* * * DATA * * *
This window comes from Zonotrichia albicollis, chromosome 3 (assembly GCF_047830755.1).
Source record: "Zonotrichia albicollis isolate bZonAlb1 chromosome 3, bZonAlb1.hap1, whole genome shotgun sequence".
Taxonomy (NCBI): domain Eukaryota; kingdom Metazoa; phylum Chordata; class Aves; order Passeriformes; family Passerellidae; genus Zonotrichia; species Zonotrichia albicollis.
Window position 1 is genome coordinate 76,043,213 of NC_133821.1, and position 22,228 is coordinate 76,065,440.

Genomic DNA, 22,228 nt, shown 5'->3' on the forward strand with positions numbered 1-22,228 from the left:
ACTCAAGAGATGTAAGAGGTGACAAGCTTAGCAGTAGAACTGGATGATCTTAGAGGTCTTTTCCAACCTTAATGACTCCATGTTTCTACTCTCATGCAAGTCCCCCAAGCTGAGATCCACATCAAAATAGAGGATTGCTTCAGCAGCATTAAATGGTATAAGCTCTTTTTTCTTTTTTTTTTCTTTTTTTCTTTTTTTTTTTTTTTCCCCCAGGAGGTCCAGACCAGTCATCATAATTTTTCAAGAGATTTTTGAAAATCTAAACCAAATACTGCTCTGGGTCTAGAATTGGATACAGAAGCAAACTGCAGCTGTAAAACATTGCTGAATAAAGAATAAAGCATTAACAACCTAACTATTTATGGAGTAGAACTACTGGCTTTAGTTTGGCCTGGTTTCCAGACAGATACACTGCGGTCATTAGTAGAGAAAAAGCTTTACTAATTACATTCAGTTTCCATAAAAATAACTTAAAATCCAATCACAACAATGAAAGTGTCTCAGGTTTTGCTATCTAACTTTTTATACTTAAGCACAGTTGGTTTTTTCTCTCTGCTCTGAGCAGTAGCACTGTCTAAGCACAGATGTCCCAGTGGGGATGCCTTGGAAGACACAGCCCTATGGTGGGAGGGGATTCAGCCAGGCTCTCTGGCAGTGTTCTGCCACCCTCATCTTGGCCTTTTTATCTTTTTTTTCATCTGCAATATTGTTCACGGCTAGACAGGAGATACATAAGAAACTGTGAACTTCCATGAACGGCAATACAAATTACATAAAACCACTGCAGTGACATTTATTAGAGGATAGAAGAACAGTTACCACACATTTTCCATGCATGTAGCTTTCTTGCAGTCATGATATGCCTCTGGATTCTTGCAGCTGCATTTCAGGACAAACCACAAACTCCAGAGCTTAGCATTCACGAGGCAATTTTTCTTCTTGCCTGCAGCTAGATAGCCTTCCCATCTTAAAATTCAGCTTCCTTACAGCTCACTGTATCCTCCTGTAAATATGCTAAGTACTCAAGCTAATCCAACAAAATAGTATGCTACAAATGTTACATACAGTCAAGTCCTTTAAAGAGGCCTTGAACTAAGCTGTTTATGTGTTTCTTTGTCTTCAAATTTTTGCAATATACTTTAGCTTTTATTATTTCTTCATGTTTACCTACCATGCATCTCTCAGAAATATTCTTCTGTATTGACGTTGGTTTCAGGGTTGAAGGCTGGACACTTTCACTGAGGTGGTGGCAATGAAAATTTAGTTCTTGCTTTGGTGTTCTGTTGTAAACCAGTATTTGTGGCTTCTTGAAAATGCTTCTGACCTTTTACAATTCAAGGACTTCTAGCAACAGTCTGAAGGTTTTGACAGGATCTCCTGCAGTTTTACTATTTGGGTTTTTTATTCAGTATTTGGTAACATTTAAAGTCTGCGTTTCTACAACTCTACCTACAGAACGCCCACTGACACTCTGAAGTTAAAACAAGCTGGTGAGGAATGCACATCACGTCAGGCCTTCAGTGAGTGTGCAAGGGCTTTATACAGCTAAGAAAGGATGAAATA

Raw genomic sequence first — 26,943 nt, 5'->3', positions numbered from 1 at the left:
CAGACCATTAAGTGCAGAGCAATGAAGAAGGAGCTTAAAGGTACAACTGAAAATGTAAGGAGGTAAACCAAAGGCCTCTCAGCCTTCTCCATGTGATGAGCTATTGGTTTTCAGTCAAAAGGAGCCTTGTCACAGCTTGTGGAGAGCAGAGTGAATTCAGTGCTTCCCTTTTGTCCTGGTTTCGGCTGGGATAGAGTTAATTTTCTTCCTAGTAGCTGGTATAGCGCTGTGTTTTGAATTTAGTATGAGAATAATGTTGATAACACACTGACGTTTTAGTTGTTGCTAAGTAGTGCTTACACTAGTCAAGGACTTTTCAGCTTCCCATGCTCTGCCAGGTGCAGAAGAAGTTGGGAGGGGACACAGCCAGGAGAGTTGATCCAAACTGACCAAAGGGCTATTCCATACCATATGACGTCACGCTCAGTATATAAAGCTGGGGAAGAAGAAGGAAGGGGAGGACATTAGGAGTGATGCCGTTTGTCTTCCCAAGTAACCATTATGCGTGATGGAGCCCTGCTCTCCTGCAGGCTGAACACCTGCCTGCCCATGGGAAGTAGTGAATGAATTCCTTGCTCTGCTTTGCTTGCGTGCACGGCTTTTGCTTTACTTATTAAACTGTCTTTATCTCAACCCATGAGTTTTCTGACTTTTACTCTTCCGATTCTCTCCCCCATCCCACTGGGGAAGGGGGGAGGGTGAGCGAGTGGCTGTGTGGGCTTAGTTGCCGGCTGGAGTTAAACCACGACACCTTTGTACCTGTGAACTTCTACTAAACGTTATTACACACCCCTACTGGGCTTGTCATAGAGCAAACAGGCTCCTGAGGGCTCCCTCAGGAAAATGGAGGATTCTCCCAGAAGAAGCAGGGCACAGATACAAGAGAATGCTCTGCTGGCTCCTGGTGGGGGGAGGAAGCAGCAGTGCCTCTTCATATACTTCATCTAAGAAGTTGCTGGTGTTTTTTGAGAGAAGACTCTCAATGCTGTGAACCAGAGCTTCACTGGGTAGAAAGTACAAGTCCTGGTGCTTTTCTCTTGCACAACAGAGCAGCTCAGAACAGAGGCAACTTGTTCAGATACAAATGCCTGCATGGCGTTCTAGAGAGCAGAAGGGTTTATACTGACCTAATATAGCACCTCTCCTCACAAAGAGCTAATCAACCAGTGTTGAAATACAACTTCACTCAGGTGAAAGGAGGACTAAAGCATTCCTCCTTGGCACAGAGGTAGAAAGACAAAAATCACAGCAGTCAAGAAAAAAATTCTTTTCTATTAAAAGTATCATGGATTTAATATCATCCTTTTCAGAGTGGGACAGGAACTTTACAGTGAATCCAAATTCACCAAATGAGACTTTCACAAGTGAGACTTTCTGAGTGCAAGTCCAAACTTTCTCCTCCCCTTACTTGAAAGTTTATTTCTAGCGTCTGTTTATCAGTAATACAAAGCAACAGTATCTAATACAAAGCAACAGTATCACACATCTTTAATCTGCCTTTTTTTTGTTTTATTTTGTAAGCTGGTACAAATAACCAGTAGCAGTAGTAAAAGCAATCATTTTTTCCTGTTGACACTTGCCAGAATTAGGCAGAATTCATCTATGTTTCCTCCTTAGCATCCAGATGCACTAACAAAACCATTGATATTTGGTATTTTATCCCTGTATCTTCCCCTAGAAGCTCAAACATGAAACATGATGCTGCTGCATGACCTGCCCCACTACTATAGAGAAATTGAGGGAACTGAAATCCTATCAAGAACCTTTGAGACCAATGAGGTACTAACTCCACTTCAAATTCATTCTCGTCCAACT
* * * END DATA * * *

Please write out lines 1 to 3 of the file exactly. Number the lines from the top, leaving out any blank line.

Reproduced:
This window comes from Zonotrichia albicollis, chromosome 3 (assembly GCF_047830755.1).
Source record: "Zonotrichia albicollis isolate bZonAlb1 chromosome 3, bZonAlb1.hap1, whole genome shotgun sequence".
Taxonomy (NCBI): domain Eukaryota; kingdom Metazoa; phylum Chordata; class Aves; order Passeriformes; family Passerellidae; genus Zonotrichia; species Zonotrichia albicollis.